Leading-edge tech firms tend to attract a lot of attention from the Street, and SQ shares have 25 recent analyst reviews on file. These break down to 19 Buys, 5 Holds, and 1 Sell, for a Moderate Buy consensus rating. (See SQ stock forecast)
Roku, Inc. (ROKU)
Now we’ll switch over to the field of on-demand connected TV, the merger of TV with the internet. Roku, which offers users its Roku streaming player and content access through a subscription service, has emerged in recent years as the leader in this niche. Roku’s income stream is derived from the combination of subscription and advertisement revenues.
Connected TV, by turning the old ‘idiot box’ into an interactive audio-visual entertainment and advertising tool, and by integrating the latest is flatscreen imaging technologies, is changing the way we watch TV, and that has caught the eye of Cathie Wood.
“In 2022, TV advertising in the US underwent significant changes as linear ad spend declined by 2% in real terms to ~$70 billion and Connected TV (CTV) ad spend on the same terms increased by 14% to ~$21 billion. Pure-play CTV operator Roku’s advertising platform revenue increased 15% year-over-year in the third quarter, the latest report available, while traditional TV scatter markets plummeted 38% year-over-year in the US,” Wood noted.
“Despite fierce competition, last year Roku maintained its position in the CTV market as the leading smart TV vendor in the US, accounting for 32% of the market, market share equal to Android, Tizen (Samsung), and WebOS (LG) combined,” Wood added.
However, the company has suffered from the persistently high inflation, but even more so from inflation’s effects on advertisers – as their sales fell they scaled back on ad spends, which cut into the revenues and earnings of firms like Roku.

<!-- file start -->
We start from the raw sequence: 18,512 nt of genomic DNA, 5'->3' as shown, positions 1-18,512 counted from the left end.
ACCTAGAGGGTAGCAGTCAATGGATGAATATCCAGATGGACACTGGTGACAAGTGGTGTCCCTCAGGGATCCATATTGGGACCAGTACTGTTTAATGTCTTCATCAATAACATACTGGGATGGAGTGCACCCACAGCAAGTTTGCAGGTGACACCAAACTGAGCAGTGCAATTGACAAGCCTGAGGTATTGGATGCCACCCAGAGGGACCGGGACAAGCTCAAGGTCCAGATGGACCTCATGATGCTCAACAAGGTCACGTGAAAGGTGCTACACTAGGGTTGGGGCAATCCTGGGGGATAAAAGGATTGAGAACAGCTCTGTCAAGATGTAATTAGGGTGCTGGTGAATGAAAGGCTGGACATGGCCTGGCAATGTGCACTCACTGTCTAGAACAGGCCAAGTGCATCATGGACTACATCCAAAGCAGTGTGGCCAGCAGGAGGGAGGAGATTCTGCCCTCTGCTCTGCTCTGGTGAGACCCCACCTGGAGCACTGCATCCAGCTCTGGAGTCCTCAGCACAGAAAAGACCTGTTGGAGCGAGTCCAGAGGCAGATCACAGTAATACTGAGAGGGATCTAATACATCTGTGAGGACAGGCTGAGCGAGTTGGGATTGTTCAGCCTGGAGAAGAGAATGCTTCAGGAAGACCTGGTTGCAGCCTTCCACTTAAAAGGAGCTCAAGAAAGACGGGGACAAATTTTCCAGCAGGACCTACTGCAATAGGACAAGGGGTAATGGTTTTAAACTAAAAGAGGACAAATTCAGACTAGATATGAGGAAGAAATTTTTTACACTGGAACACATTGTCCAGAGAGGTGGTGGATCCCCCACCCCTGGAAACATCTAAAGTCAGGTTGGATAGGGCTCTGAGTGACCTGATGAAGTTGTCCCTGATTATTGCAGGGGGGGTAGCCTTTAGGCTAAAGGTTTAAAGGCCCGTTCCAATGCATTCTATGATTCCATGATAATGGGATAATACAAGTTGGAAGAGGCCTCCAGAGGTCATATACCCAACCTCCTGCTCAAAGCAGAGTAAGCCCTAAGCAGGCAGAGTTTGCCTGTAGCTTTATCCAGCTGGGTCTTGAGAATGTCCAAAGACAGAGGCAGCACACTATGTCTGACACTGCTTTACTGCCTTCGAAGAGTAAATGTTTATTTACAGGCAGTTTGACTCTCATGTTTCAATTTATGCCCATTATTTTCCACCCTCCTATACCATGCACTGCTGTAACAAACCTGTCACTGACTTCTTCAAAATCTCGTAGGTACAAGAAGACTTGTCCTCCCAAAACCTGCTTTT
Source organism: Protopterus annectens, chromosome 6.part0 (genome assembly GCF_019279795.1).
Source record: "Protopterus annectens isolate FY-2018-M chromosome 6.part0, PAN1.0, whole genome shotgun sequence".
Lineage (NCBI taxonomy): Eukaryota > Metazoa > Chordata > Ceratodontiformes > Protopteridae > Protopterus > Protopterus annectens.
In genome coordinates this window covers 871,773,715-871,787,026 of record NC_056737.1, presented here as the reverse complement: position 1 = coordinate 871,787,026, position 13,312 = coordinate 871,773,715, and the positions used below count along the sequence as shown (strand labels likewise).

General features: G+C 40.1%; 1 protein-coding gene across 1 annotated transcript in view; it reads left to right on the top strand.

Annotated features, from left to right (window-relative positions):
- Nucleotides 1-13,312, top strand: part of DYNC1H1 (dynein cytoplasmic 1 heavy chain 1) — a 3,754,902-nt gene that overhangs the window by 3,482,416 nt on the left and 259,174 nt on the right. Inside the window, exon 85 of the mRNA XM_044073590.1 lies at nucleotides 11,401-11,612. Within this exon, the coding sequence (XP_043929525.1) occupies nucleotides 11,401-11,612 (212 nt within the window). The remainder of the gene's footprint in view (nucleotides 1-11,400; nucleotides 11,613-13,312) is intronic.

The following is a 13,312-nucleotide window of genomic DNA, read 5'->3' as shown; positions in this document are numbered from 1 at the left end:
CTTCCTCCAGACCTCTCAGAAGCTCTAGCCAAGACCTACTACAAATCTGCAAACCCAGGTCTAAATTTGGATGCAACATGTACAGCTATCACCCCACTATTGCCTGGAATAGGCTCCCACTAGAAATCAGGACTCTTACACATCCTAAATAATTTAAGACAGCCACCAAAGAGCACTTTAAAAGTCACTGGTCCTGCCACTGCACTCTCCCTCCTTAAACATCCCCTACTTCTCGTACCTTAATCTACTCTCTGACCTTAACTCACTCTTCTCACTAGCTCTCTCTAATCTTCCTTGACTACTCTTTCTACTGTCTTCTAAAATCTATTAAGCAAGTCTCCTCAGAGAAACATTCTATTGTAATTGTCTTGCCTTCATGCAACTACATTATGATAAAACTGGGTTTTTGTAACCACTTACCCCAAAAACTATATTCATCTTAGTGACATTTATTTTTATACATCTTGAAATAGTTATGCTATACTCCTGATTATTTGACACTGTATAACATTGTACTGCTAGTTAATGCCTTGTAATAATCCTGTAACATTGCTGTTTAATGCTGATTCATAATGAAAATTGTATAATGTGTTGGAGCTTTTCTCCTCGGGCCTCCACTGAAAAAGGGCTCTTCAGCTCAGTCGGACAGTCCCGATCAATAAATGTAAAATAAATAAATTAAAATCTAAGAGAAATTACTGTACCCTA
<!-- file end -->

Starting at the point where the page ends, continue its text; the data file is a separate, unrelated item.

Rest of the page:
On a positive note, Roku has been using its resources – more than $2 billion in cash on hand, as of the end of Q3 – to upgrade its offerings. The company has been developing original programming, and has released a new premium connected TV reference design, based on OLED tech for a higher quality image. The new set is combined with Roku’s signature streaming player. In addition, Roku announced this month that it had exceeded 70 million paid subscription accounts globally. This milestone goes hand-in-hand with data showing that Roku has also seen its highest-ever monthly streaming hours. Both metrics bode well for the company, and indicate a continued shift of audiences from traditional broadcast TV to on-demand streaming services.
Analyst Daniel Kurnos, of Benchmark, sees Roku’s recent announcement that it will expand the hardware end through the manufacture of its own TVs as a potentially winning move for the company, allowing it to maintain, and expand, its already-leading position in connected TVs.
“We view the move as being impactful in a few ways: 1) As a defensive move to get more embedded into the broader ecosystem, including allowing Roku to utilize their own R&D budget to pass along more integrated technology to their manufacturing partners; 2) To reduce reliance on their partner network to grow active accounts, which we believe remains the primary focus; and 3) Allowing Roku to flesh out their product offering across the entire size/price range spectrum, expanding the TAM and branding efforts, while also allowing Roku to more rapidly address underrepresented channels throughout retail and across geographies,” Kurnos explained.
Quantifying his bullish stance, Kurnos gives ROKU shares a Buy rating, and he sets his price target at $65 – to imply a one-year upside potential of 22%. (To watch Kurnos’ track record, click here)
While there are bulls pulling for Roku – as Cathie Wood’s and Dan Kurnos’ comments make clear – Wall Street generally is cautious here. The stock has 22 recent analyst reviews, including 8 Buys, 9 Holds, and 5 Sells, for a consensus rating of Hold. (See ROKU stock forecast)
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Disclaimer: The opinions expressed in this article are solely those of the featured analysts. The content is intended to be used for informational purposes only. It is very important to do your own analysis before making any investment.